Significance and Use
5.1 Silicon (Si), a metalloid, is the second most abundant element in the earth’s crust. Various forms of silica (silicon dioxide SiO2) are found in quartz, sand, and rocks. The degradation of these rocks results in silica found in natural waters. Silica in natural waters can be found as ionic silica, silicates, colloidal or suspended particles.
5.2 Elevated temperatures and pressure can cause silica in water to vaporize and form deposits or scale. Scale deposits of silica will coat boilers and turbine blades used in power plants. The presence of silica scale affects the ability of metals to transfer heat. Silica needs to be removed when deionized water is used as a rinse for manufacturing wafers in the semiconductor industry.
5.3 Silica is commonly removed by demineralization using anion exchange resins, distillation, reverse osmosis or precipitation in a lime softening process. The on-line measurement of silica is the preferred method to laboratory analyses for industries trying to obtain and monitor ultra-pure water. Since silica is one of the first species to breakthrough anion exchange resins, on-line silica monitoring is frequently used to determine the need for regeneration of an anion or mixed resin bed.
1.1 This test method covers the on-line determination of soluble silica in water by colorimetric analysis using the molybdenum blue method, also known as the heteropoly blue method.
1.2 This test method is applicable for silica determination in water with silica concentrations within 0.5 ppb to 5000 ppb (μg/L).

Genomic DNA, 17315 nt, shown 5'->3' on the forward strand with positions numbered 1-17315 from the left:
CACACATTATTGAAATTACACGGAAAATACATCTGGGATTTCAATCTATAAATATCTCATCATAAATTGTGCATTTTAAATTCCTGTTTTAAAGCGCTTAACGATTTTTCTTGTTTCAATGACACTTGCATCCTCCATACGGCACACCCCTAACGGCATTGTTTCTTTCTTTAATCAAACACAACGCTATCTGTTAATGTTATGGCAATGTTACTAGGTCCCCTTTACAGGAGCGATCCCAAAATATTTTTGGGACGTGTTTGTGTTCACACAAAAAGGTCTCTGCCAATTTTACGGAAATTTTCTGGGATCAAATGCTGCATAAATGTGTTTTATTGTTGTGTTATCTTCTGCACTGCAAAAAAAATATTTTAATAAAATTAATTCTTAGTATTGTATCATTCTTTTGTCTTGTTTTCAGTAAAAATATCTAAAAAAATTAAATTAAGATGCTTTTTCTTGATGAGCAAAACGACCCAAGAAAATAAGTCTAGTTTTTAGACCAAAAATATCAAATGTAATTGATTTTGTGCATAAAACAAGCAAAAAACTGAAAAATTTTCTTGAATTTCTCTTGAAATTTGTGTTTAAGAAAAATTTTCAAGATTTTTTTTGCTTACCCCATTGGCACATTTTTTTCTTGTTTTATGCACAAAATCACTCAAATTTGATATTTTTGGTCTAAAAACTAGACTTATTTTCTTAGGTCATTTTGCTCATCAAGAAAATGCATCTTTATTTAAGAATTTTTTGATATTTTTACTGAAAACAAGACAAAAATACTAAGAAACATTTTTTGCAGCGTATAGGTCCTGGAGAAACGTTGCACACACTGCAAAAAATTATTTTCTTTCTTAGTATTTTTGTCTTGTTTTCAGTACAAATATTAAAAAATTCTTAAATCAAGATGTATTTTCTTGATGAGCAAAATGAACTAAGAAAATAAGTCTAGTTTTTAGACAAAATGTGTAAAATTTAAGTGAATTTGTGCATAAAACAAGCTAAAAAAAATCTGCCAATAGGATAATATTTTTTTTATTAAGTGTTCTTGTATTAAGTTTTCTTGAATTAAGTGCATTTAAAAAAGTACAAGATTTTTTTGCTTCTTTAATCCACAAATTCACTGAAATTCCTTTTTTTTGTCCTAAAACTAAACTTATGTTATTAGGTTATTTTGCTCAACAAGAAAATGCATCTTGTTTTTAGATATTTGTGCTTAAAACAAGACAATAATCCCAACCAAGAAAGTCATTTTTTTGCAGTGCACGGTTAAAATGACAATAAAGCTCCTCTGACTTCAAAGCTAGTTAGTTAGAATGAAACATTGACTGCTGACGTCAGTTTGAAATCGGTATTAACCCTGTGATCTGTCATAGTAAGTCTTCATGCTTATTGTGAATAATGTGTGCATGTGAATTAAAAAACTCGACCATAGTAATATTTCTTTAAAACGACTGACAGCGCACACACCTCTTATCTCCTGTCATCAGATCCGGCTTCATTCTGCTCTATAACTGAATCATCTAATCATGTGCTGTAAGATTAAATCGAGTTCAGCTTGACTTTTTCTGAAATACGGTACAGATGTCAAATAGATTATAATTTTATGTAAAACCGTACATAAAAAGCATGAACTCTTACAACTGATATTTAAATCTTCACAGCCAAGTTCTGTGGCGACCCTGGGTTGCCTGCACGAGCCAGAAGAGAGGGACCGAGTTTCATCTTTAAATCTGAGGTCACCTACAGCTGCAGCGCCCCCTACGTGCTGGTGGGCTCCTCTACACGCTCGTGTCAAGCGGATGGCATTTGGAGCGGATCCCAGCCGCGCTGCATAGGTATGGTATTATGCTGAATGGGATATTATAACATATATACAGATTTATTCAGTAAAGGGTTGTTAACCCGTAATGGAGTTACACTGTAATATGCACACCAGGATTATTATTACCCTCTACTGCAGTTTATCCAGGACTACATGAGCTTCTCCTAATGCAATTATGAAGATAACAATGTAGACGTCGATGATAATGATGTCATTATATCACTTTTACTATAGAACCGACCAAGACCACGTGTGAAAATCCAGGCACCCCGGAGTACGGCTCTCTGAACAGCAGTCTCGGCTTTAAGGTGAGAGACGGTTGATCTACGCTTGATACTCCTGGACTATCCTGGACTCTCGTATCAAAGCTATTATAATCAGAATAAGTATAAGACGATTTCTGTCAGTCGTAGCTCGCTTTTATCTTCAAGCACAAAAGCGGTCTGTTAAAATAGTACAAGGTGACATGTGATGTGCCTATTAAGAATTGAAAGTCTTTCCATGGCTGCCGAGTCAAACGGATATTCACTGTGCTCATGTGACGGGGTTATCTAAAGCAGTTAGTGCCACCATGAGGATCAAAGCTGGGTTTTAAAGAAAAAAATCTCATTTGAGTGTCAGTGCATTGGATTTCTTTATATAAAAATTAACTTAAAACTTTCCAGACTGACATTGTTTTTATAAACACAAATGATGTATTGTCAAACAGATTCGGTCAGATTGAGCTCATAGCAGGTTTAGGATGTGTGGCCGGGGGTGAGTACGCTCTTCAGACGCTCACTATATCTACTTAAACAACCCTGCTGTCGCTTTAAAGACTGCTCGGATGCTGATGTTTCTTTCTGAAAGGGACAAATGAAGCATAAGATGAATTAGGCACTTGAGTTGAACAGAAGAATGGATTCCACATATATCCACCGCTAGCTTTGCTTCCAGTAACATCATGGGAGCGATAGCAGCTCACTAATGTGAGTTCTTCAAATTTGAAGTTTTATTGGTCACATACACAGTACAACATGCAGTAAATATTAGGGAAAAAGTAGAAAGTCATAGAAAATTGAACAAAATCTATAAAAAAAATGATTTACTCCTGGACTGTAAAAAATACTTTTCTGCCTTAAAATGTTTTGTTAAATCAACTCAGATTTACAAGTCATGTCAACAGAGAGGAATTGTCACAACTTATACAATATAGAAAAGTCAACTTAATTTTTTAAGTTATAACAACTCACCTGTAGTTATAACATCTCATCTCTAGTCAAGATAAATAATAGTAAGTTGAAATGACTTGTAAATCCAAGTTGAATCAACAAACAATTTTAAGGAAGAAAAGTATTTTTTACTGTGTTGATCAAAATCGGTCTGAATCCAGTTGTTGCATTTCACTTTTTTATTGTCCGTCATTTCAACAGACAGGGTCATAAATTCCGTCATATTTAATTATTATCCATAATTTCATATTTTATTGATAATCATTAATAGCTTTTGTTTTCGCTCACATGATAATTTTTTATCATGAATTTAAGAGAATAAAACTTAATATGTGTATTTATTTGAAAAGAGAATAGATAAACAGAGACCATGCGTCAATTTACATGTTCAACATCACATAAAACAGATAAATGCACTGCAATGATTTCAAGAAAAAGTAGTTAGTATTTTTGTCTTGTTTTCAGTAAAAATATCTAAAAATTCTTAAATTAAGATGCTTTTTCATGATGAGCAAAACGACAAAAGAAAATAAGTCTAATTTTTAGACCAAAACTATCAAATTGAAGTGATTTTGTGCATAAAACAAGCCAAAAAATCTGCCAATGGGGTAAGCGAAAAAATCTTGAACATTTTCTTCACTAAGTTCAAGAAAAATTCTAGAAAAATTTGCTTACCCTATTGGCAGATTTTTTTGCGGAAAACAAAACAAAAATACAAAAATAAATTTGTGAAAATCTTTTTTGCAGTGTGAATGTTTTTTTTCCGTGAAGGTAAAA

1.3 This test method covers the determination of soluble silica SiO2 (silicon dioxide) or silicates in water. Soluble silica compounds are considered molybdate reactive silica. This test method does not cover the determination of colloidal or polymeric silica, which is considered non-molybdate reactive silica.
1.4 This test method does not cover the laboratory or grab sample measurement of silica in water. Refer to Test Method .
1.5 The values stated in SI units are to be regarded as standard. No other units of measurement are included in this standard.
1.6 This standard does not purport to address all of the safety concerns, if any, associated with its use. It is the responsibility of the user of this standard to establish appropriate safety, health, and environmental practices and determine the applicability of regulatory limitations prior to use.
1.7 This international standard was developed in accordance with internationally recognized principles on standardization established in the Decision on Principles for the Development of International Standards, Guides and Recommendations issued by the World Trade Organization Technical Barriers to Trade (TBT) Committee.